Article by Alexandra Borras, photos by Alex Marcus in Berlin; Tuesday, Jul. 02, 2013
Tobias Becker returns to Berlin with a series of maps, conceptual representations of how the world might exist when breaking with convention. Until the 24th August we will have the opportunity to view his solo exhibition Eines Tages at Galerie Hunchentoot. This new project will be focused on temporality and how this is conceived in a subjective manner; we are asked to leave behind traditional notions and see the world through our own experiences.
In this exhibition, we travel back to Becker’s years at Universität der Künste, where he showed an early interest in maps; an early project entailed him tracing his movements in a particular scenic space, drawing them to conserve and remember his own path.
Last year, at Infernosque, Tobias Becker presented the project Maps and Mountains. The project was an installation of a landscape created from unwanted school maps that the artist had collected. A 3D landscape with relief was formed, welcoming the viewer to walk through and form their own perspective of the terrain. The purpose of the installation was to offer a new perspective on the aesthetic development of the world’s reconstruction. Such a result is one the artist often seeks out; his interest lies in the experience of the individual in forming a subjective reality.
The present exhibition is shown in a small gallery with two levels. The works in the basement are directly related to the artist–hanging on one wall is a portrait of his great-great-grandfather. The self-portrait Eines Tages has been manipulated with an interlacing map drawn over his face. This map is Tobias´s signature, first created in the university project mentioned before, and now presented as what he calls the “inherited map”. We all have a marked path that runs in our families, guiding us to do what is expected, though our actions remain ever our choice. Tobias represents the changes that have passed through the generations of his family. On the basement wall the same diagram is drawn in a larger scale with some parts covered by white paint. Aptly titled Angenommen, the work marks out a new path for the artist who has certainly matured since his university days.
Moving upstairs, there are two pieces of work that appear to be in conversation with one another. In “Felsen”, the artist recreates a large rock with the red-and-white milestone symbol – used to guide travellers in the mountains – painted five times on the rock. Above this we find a section of the Austrian Alps represented on a map that has been dissected into eight triangular pieces. During the late 1960’s, Land Art artist Robert Smithson did a series of works called Non-Site in which he transported rocks from a specific area and placed them in the gallery, claiming its validity as the actual site. Tobias Becker creates a version of this; branding the rock with a recognizable symbol and supporting this with a map to identify the original location. However, putting five milestone marks on the stone negates its function as a path marker, as it points the viewer/traveller into five different directions. Through the absurd undoing of a symbol for navigation, the artist creates his own Non-Site. The dissection of the map into eight pieces simulates Smithson’s procedure, as he designates an area with a focal point, through a Pasculus calculus, once again breaking with the conventional limits of a drawn delineation.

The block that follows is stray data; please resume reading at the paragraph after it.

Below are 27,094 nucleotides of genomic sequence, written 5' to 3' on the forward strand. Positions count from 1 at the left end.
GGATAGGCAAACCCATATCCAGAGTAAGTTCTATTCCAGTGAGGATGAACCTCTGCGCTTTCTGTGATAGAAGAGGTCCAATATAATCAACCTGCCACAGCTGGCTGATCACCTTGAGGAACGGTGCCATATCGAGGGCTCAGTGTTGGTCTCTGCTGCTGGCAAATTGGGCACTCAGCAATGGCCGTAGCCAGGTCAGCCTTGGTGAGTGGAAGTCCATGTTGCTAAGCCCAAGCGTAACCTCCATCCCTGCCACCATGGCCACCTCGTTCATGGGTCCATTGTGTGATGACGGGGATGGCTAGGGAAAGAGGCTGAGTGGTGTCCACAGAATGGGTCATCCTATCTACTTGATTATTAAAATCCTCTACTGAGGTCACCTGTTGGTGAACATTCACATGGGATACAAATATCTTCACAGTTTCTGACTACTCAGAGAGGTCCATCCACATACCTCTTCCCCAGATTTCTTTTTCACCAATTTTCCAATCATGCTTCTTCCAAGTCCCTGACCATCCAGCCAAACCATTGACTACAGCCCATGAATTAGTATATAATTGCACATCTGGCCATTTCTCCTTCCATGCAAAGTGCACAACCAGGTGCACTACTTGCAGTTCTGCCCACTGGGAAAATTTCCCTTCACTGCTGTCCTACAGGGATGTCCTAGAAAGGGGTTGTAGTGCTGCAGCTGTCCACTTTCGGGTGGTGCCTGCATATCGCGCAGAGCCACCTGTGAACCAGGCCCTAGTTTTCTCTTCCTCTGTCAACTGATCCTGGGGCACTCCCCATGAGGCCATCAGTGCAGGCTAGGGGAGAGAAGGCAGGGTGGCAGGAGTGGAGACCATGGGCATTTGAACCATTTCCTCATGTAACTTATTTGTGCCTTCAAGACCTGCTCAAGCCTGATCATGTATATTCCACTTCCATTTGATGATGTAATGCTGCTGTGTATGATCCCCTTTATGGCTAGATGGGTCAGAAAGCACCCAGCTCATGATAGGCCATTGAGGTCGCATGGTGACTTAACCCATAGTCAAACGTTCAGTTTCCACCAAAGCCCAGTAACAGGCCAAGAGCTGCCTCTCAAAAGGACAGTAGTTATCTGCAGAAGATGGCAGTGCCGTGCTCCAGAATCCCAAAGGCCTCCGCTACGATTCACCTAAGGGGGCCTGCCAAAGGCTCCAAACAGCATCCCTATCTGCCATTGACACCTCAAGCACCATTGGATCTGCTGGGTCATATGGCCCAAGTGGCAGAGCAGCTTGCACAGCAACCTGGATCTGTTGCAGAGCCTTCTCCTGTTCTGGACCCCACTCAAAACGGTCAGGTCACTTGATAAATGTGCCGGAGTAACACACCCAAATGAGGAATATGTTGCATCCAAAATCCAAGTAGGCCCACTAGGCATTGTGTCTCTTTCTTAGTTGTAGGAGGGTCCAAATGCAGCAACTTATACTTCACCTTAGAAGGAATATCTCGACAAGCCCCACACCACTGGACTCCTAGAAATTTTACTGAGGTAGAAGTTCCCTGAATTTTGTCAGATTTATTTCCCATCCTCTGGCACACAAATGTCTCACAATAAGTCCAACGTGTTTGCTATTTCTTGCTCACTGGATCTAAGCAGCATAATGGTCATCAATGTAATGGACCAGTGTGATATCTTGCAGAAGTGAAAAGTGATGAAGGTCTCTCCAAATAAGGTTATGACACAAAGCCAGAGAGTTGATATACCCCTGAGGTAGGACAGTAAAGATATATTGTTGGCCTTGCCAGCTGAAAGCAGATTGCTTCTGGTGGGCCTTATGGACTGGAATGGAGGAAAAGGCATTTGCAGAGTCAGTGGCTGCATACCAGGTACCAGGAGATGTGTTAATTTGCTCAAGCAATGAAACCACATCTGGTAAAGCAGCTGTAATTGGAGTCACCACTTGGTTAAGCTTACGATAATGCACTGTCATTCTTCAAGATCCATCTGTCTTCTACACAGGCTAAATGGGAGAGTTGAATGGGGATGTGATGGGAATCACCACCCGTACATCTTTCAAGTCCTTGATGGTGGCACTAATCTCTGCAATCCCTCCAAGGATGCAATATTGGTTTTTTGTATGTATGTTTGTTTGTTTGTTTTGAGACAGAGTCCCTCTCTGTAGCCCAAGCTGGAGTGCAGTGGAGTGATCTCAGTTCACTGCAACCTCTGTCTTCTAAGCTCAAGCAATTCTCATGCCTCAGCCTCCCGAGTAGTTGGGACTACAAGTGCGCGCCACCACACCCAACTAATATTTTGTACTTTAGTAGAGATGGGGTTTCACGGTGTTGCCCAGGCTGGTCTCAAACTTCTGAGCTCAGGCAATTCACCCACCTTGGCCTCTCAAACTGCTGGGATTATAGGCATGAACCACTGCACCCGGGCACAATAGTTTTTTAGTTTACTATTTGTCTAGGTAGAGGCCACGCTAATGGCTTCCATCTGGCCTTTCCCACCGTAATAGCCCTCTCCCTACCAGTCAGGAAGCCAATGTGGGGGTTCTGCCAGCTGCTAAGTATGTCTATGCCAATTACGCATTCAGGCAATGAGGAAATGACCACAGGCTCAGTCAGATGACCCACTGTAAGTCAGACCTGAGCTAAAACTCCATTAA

The Land Art movement claimed that the individual should create perceptions of reality with their own experiences; we find in Gebiet that the representation of the center is an allusion to the individual who must live his own experiences and, as a result, recreate the world in a subjective manner. Breaking with the limits of rational technique and physicality, Tobias Becker goes back to the Non-Site, representing the work inside the gallery as a whole.
Other works found in the gallery follow this idea of space and time being manipulated in a subjective way. The late 60’s presented a controversial way of thinking, searching for new ways to break with social constraints and the illusion of freedom, moving away from conventional sculpture and the specifics of space. Tobias Becker revives these thoughts as well as pointing out, through the out-of-date maps he collected from different schools, that time reveals different aspects in space.
Alexandra Borras has recently moved to Berlin where she is completing her studies in Art History.